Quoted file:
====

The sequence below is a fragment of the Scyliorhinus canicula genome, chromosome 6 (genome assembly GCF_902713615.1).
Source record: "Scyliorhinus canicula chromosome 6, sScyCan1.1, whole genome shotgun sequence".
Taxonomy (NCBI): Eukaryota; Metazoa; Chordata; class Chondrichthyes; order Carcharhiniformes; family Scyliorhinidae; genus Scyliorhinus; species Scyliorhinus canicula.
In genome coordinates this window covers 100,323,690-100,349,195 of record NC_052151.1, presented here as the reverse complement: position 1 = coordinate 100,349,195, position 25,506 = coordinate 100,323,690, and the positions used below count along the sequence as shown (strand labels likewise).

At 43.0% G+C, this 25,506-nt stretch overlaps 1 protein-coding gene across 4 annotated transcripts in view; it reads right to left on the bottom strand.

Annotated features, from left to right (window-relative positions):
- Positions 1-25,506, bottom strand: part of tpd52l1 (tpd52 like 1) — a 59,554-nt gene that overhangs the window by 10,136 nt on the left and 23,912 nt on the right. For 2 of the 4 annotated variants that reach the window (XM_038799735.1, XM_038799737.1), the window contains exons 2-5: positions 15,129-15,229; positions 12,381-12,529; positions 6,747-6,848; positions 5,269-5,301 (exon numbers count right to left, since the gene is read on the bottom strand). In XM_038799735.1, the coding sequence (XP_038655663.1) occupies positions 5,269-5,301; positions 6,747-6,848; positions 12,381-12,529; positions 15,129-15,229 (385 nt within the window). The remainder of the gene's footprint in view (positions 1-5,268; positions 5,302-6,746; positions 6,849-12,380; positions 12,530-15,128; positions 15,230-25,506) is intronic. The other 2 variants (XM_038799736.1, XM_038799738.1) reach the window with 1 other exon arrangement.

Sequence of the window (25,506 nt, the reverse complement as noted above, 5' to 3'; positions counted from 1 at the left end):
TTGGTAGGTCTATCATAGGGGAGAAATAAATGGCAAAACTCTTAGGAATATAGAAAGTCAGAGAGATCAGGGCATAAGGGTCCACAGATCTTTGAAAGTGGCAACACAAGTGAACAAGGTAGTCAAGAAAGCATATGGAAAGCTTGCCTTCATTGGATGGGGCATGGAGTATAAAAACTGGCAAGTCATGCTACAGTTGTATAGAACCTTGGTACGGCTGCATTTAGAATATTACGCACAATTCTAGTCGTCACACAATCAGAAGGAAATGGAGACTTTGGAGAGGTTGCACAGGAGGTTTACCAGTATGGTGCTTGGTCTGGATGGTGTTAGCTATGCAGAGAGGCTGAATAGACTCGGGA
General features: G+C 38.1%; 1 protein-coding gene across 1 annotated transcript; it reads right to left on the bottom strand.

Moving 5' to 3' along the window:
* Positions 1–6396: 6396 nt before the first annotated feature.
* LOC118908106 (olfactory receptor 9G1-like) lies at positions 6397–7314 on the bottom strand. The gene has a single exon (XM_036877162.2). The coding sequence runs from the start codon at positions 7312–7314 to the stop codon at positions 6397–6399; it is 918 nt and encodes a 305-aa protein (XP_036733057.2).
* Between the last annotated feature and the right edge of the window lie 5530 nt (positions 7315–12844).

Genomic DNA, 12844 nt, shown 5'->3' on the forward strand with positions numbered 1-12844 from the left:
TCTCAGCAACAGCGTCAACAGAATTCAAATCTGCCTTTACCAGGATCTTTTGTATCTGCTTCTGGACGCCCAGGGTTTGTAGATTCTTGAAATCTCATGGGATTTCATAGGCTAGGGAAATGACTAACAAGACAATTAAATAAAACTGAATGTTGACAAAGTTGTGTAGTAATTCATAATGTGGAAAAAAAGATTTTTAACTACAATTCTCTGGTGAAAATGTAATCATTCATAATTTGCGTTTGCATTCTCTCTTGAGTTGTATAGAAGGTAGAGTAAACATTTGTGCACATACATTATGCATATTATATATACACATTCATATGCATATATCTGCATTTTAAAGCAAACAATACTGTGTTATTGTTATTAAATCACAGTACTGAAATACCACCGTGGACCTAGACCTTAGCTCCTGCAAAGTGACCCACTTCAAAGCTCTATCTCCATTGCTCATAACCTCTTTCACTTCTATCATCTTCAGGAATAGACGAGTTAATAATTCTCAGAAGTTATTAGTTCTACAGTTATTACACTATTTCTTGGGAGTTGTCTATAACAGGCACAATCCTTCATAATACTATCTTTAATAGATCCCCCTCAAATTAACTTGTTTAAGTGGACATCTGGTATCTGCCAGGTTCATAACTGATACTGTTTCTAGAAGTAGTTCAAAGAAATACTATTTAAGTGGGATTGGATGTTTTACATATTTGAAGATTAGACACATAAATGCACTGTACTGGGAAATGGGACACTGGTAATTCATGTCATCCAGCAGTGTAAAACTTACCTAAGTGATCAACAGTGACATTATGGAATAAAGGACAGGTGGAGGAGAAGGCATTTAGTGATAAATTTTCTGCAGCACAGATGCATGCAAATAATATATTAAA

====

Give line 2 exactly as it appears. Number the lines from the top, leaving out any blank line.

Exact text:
Source record: "Scyliorhinus canicula chromosome 6, sScyCan1.1, whole genome shotgun sequence".